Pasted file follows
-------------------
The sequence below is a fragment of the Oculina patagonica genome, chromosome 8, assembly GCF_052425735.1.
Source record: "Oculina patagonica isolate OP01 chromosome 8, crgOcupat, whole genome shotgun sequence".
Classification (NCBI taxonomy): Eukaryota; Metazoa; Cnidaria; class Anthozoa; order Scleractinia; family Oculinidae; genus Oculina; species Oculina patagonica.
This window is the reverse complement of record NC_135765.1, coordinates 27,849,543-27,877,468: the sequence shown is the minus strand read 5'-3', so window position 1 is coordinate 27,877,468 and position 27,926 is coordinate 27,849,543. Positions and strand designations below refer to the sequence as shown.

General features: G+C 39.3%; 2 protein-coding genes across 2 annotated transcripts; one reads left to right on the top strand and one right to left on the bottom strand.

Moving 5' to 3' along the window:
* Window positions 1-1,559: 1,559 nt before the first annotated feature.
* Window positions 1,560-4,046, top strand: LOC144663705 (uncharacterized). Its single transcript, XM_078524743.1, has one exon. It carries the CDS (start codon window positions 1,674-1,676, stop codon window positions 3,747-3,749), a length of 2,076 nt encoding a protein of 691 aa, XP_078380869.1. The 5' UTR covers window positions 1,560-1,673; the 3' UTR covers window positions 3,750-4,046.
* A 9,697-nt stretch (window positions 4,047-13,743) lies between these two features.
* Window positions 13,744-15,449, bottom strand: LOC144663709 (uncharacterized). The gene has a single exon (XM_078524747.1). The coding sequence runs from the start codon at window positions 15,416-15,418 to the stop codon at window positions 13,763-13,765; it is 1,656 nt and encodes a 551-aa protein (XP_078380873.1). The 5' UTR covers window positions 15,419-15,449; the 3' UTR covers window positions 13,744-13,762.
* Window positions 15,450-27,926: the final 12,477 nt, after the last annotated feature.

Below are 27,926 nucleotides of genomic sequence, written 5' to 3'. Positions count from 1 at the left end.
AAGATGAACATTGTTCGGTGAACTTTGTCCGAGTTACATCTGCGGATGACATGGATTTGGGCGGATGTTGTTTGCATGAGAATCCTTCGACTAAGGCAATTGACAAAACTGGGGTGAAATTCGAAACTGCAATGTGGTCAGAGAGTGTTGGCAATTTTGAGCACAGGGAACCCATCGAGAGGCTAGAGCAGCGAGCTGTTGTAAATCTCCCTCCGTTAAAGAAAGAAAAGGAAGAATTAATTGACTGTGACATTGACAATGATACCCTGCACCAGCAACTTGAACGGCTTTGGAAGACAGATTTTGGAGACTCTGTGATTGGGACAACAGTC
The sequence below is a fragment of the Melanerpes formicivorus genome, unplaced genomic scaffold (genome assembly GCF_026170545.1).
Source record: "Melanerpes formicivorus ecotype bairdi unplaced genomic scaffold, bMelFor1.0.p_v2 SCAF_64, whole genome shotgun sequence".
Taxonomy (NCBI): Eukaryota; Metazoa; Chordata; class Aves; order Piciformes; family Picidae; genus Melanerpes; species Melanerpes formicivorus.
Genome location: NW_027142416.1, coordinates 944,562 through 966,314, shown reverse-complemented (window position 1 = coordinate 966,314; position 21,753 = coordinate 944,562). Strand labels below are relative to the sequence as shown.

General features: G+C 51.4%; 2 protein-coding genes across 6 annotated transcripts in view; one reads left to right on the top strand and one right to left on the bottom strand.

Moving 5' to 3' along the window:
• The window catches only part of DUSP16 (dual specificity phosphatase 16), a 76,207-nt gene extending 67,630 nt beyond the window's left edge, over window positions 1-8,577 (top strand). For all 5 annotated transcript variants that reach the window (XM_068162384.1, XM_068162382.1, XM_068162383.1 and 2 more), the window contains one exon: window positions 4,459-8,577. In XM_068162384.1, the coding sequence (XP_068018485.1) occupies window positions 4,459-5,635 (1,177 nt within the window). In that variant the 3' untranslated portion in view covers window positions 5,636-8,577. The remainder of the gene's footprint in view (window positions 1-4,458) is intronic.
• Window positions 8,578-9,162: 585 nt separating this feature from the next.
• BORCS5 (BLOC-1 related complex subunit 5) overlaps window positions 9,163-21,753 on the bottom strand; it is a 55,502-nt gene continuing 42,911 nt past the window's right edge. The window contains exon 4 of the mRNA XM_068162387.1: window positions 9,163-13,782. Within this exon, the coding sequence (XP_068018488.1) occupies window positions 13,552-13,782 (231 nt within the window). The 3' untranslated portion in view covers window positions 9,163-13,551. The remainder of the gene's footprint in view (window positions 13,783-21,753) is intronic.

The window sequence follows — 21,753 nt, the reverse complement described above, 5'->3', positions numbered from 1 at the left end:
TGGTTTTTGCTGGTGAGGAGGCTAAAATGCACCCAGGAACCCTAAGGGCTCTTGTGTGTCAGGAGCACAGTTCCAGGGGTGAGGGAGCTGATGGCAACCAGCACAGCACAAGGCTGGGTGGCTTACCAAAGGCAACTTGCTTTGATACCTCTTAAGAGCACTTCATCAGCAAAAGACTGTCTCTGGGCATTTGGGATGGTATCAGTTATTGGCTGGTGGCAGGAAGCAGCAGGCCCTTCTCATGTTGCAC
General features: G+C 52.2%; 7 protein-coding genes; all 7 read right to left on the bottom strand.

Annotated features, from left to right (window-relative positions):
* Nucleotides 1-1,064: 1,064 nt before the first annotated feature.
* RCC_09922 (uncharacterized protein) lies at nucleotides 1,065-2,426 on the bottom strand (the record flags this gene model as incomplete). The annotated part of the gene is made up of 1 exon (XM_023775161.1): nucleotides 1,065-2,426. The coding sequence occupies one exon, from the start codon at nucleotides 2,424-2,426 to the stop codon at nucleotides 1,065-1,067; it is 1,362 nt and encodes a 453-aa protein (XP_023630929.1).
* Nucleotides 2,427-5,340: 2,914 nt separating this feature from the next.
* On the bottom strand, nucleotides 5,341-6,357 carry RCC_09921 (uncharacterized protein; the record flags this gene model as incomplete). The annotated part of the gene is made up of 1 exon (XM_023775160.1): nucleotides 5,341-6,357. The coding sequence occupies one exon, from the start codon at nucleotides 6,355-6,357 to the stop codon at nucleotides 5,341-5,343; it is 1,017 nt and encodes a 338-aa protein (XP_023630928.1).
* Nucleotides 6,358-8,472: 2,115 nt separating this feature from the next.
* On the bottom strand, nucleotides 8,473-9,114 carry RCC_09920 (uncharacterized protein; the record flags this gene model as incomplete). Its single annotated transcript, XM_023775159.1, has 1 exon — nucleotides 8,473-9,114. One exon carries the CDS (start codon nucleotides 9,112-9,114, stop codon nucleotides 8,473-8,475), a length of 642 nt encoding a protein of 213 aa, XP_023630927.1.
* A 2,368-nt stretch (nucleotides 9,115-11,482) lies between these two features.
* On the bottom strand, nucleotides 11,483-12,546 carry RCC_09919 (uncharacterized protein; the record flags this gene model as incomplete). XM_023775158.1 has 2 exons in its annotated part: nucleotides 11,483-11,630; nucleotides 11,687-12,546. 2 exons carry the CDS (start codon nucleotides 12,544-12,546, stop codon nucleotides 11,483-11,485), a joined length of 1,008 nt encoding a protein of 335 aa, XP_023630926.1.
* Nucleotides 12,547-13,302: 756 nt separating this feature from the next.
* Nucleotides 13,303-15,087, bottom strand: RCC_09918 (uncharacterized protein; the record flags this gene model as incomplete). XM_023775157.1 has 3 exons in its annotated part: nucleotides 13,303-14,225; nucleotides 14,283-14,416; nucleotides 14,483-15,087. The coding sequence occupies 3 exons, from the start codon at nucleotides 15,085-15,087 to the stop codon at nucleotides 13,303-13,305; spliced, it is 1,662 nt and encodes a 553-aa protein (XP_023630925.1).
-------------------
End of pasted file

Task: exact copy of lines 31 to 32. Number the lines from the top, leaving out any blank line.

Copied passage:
* Nucleotides 6,358-8,472: 2,115 nt separating this feature from the next.
* On the bottom strand, nucleotides 8,473-9,114 carry RCC_09920 (uncharacterized protein; the record flags this gene model as incomplete). Its single annotated transcript, XM_023775159.1, has 1 exon — nucleotides 8,473-9,114. One exon carries the CDS (start codon nucleotides 9,112-9,114, stop codon nucleotides 8,473-8,475), a length of 642 nt encoding a protein of 213 aa, XP_023630927.1.